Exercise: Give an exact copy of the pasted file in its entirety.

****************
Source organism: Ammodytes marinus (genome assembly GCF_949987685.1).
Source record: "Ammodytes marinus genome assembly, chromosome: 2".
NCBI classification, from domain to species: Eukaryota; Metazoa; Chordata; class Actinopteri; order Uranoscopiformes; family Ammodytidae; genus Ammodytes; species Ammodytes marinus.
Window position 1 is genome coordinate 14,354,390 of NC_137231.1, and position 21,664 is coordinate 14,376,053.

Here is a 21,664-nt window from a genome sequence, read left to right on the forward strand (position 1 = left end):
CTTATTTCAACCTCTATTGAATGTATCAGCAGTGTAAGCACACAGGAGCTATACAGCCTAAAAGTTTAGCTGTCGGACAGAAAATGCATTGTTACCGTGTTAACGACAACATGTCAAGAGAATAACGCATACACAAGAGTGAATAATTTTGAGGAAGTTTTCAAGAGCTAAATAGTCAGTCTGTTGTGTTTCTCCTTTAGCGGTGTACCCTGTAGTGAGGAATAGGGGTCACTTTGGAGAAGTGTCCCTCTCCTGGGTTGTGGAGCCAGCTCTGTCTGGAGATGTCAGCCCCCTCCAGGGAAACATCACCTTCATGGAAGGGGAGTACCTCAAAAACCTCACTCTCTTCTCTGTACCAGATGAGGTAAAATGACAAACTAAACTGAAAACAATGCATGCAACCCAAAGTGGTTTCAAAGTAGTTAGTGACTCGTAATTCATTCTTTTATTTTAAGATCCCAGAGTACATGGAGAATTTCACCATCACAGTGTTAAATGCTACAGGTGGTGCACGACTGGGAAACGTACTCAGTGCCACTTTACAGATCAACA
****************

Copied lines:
Source organism: Ammodytes marinus (genome assembly GCF_949987685.1).
Source record: "Ammodytes marinus genome assembly, chromosome: 2".
NCBI classification, from domain to species: Eukaryota; Metazoa; Chordata; class Actinopteri; order Uranoscopiformes; family Ammodytidae; genus Ammodytes; species Ammodytes marinus.
Window position 1 is genome coordinate 14,354,390 of NC_137231.1, and position 21,664 is coordinate 14,376,053.

Here is a 21,664-nt window from a genome sequence, read left to right on the forward strand (position 1 = left end):
CTTATTTCAACCTCTATTGAATGTATCAGCAGTGTAAGCACACAGGAGCTATACAGCCTAAAAGTTTAGCTGTCGGACAGAAAATGCATTGTTACCGTGTTAACGACAACATGTCAAGAGAATAACGCATACACAAGAGTGAATAATTTTGAGGAAGTTTTCAAGAGCTAAATAGTCAGTCTGTTGTGTTTCTCCTTTAGCGGTGTACCCTGTAGTGAGGAATAGGGGTCACTTTGGAGAAGTGTCCCTCTCCTGGGTTGTGGAGCCAGCTCTGTCTGGAGATGTCAGCCCCCTCCAGGGAAACATCACCTTCATGGAAGGGGAGTACCTCAAAAACCTCACTCTCTTCTCTGTACCAGATGAGGTAAAATGACAAACTAAACTGAAAACAATGCATGCAACCCAAAGTGGTTTCAAAGTAGTTAGTGACTCGTAATTCATTCTTTTATTTTAAGATCCCAGAGTACATGGAGAATTTCACCATCACAGTGTTAAATGCTACAGGTGGTGCACGACTGGGAAACGTACTCAGTGCCACTTTACAGATCAACA